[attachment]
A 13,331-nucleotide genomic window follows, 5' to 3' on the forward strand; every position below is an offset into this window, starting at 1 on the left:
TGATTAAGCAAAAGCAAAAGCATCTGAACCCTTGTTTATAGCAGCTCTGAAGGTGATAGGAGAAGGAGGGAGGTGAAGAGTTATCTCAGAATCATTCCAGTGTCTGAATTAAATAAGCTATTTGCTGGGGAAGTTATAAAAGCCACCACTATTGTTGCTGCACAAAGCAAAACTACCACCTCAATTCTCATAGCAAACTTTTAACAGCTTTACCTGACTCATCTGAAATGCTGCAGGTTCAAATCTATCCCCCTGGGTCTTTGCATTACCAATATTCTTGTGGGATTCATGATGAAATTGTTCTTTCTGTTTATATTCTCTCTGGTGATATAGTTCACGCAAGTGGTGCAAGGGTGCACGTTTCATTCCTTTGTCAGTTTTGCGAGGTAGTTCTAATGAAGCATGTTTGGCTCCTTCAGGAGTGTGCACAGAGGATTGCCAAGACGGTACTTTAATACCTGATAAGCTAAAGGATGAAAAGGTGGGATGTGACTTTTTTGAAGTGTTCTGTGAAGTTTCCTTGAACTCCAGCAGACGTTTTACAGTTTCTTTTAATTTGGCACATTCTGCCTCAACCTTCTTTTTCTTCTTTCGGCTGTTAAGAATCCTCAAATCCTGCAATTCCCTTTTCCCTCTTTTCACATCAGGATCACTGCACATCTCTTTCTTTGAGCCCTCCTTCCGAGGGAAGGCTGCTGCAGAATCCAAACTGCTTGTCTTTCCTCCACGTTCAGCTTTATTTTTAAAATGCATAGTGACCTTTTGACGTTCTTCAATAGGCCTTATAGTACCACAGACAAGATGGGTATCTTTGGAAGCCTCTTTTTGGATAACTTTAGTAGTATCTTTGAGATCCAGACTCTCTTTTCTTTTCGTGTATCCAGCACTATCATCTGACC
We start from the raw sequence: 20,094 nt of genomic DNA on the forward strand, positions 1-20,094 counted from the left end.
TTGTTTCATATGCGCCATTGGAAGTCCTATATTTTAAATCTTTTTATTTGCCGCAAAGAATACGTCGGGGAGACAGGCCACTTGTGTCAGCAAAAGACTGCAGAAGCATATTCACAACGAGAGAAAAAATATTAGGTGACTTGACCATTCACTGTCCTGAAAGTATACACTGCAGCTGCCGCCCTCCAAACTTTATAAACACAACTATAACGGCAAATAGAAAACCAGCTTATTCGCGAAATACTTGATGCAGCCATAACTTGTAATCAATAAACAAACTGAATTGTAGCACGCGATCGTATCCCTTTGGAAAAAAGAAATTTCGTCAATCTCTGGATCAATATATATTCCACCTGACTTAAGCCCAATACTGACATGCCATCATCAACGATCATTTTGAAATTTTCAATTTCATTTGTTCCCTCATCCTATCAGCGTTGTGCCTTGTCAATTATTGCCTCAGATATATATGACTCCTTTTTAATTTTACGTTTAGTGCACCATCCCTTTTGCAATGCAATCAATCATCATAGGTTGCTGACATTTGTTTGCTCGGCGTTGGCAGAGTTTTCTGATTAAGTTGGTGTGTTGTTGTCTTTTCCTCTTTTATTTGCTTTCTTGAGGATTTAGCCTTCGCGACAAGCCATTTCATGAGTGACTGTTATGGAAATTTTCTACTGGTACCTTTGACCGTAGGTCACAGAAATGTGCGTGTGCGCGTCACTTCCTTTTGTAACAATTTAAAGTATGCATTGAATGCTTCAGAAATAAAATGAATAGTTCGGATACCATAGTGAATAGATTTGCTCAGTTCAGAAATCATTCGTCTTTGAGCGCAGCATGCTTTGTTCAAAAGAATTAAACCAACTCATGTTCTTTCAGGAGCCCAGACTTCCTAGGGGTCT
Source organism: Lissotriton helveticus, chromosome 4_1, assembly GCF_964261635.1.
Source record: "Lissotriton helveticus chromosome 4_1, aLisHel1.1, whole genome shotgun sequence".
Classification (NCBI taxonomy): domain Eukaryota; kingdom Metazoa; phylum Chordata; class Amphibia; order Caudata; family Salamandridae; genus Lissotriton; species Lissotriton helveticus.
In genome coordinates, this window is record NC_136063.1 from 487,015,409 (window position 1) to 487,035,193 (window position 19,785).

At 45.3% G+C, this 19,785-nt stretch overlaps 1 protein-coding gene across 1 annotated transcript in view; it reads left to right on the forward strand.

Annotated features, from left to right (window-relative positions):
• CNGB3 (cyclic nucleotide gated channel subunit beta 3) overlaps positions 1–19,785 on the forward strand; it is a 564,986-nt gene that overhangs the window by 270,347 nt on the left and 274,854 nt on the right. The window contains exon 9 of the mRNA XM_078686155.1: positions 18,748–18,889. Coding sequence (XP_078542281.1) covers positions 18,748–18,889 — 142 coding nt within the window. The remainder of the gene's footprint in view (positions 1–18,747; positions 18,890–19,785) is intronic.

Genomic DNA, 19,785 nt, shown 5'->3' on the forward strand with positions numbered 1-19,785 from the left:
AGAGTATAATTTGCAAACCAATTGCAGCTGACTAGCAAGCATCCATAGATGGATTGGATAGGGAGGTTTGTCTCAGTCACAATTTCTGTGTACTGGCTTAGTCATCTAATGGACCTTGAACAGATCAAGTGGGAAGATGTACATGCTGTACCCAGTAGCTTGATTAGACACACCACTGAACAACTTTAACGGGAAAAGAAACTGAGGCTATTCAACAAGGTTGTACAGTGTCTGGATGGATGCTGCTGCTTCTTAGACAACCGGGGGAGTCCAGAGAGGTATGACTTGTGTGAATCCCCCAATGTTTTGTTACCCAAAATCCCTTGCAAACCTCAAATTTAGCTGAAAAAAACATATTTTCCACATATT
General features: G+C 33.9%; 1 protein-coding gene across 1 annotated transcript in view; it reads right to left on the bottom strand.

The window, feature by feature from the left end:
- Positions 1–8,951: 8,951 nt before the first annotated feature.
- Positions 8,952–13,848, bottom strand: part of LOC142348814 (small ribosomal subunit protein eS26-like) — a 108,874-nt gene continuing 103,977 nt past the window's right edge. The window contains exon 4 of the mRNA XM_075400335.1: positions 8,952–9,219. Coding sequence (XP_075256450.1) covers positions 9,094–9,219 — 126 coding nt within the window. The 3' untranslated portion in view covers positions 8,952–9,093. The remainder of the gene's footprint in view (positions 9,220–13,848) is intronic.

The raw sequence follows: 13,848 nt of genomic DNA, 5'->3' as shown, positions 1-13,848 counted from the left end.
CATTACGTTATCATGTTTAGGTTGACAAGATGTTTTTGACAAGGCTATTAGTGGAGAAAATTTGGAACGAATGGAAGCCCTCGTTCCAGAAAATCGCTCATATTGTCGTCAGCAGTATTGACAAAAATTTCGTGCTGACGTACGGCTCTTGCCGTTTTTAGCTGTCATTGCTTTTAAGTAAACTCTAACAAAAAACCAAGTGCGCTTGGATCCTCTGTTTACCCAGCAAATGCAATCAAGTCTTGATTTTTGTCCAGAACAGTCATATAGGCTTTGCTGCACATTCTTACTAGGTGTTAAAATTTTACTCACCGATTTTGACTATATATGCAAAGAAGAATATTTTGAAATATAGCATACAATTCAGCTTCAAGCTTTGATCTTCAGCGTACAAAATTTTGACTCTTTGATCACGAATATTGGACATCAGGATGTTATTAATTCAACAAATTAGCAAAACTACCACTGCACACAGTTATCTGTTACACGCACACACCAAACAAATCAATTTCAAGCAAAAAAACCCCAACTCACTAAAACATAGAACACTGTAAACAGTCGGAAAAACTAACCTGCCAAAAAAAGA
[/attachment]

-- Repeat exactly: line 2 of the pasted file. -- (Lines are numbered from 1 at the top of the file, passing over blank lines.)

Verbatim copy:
TGATTAAGCAAAAGCAAAAGCATCTGAACCCTTGTTTATAGCAGCTCTGAAGGTGATAGGAGAAGGAGGGAGGTGAAGAGTTATCTCAGAATCATTCCAGTGTCTGAATTAAATAAGCTATTTGCTGGGGAAGTTATAAAAGCCACCACTATTGTTGCTGCACAAAGCAAAACTACCACCTCAATTCTCATAGCAAACTTTTAACAGCTTTACCTGACTCATCTGAAATGCTGCAGGTTCAAATCTATCCCCCTGGGTCTTTGCATTACCAATATTCTTGTGGGATTCATGATGAAATTGTTCTTTCTGTTTATATTCTCTCTGGTGATATAGTTCACGCAAGTGGTGCAAGGGTGCACGTTTCATTCCTTTGTCAGTTTTGCGAGGTAGTTCTAATGAAGCATGTTTGGCTCCTTCAGGAGTGTGCACAGAGGATTGCCAAGACGGTACTTTAATACCTGATAAGCTAAAGGATGAAAAGGTGGGATGTGACTTTTTTGAAGTGTTCTGTGAAGTTTCCTTGAACTCCAGCAGACGTTTTACAGTTTCTTTTAATTTGGCACATTCTGCCTCAACCTTCTTTTTCTTCTTTCGGCTGTTAAGAATCCTCAAATCCTGCAATTCCCTTTTCCCTCTTTTCACATCAGGATCACTGCACATCTCTTTCTTTGAGCCCTCCTTCCGAGGGAAGGCTGCTGCAGAATCCAAACTGCTTGTCTTTCCTCCACGTTCAGCTTTATTTTTAAAATGCATAGTGACCTTTTGACGTTCTTCAATAGGCCTTATAGTACCACAGACAAGATGGGTATCTTTGGAAGCCTCTTTTTGGATAACTTTAGTAGTATCTTTGAGATCCAGACTCTCTTTTCTTTTCGTGTATCCAGCACTATCATCTGACC